The most serious set of actions is available when the commission believes that the institution is out of compliance with standards. The first of these actions is a warning. Under a warning, the college is required to demonstrate a corrective action and compliance; it may also be required to inform students about the warning. The second action is probation, which is used when there are significant concerns regarding compliance with one or more standards. The commission has discretion to issue a probation without first issuing a warning. In more severe instances, the commission may also request that the college provide “show cause,” evidence that explains why the college’s accreditation should not be withdrawn. A warning or probation action may require additional reporting and an on-site visit of accreditor staff or reviewers to the campus.
Failure to demonstrate compliance by the end of the warning can result in loss of accreditation or another action, such as monitoring or probation. Failure to demonstrate compliance after a probation period results in loss of accreditation. Under a probation action, the college must inform current and prospective students.
Timeline of actions against CEHE
The timeline below covers actions taken by ACCSC, details some of the reasons why the measures were taken, and includes actions taken by other regulatory bodies.
The timeline is broken up into three parts. The first part covers actions from 2008 to 2012, when ACCSC issued actions indicating lower levels of concern. During this period, the colleges did not yet operate under the CEHE umbrella.
The second part covers actions from 2013 to 2017, when the colleges operated under the CEHE umbrella. These actions indicated that the problems identified during the earlier phase were much more widespread and severe than initially implied. This period also included numerous anonymous complaints and multiple actions from other regulators suggesting outright fraudulent activity.
The final period covers actions from 2018 to the present. During this period, ACCSC made clear that problems were severe and ongoing, existing across the system of schools operated by CEHE. While many of the early actions center on CollegeAmerica Denver, ACCSC has noted on numerous occasions—including in 2012, 2013, 2015, and 2018—that the problems were systemic across CEHE’s campuses.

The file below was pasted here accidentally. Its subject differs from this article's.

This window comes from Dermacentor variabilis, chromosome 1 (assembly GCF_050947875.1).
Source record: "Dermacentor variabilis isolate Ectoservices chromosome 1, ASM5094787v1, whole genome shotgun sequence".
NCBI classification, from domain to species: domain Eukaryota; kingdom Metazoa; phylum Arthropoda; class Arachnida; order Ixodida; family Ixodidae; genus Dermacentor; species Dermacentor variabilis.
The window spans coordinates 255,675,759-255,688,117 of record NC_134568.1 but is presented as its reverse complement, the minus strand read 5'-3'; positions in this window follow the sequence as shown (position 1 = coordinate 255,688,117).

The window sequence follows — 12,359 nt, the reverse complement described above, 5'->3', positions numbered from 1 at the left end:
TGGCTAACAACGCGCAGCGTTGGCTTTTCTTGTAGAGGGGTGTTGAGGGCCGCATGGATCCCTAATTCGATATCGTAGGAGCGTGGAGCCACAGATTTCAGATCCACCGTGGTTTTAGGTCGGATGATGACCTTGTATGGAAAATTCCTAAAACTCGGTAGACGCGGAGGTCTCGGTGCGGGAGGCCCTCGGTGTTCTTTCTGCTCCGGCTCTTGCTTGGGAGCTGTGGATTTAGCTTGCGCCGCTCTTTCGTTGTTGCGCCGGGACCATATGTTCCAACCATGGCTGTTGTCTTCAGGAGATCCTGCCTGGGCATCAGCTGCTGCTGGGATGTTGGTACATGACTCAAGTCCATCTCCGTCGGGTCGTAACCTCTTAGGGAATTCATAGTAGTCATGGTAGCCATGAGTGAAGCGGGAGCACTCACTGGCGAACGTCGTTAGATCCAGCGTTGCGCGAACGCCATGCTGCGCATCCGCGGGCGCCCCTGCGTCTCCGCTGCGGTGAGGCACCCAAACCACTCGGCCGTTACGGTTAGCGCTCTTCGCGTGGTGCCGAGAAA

From 2008 to 2012, ACCSC took a series of escalating actions that started out with concerns over low graduation and employment outcomes in various programs at CollegeAmerica’s Denver (CA Denver) campus.27 CA Denver was the main campus for three branch locations: in Fort Collins and Colorado Springs, Colorado, and in Cheyenne, Wyoming. Under ACCSC standards, the accreditation of branch campuses is dependent on the accreditation of the main campus, which means that an action against the main campus applies to all locations. While the timeline refers to actions against the main campus, these actions typically included multiple campuses.28 In fact, ACCSC noted low outcomes with programs at all locations.
By 2012, after deferring accreditation, requiring outcomes reporting, and issuing a heightened monitoring for one location, ACCSC decided to cap enrollment in all CA Denver programs until the college could demonstrate acceptable levels of student achievement, noting at the time that the problems were systemic and ongoing.29 The agency also reviewed the CollegeAmerica chain for other concerns, including complaints received against the college and an action by a state agency considering whether to revoke authority to operate in the state of Colorado.30 As a result, it deferred a decision to renew accreditation.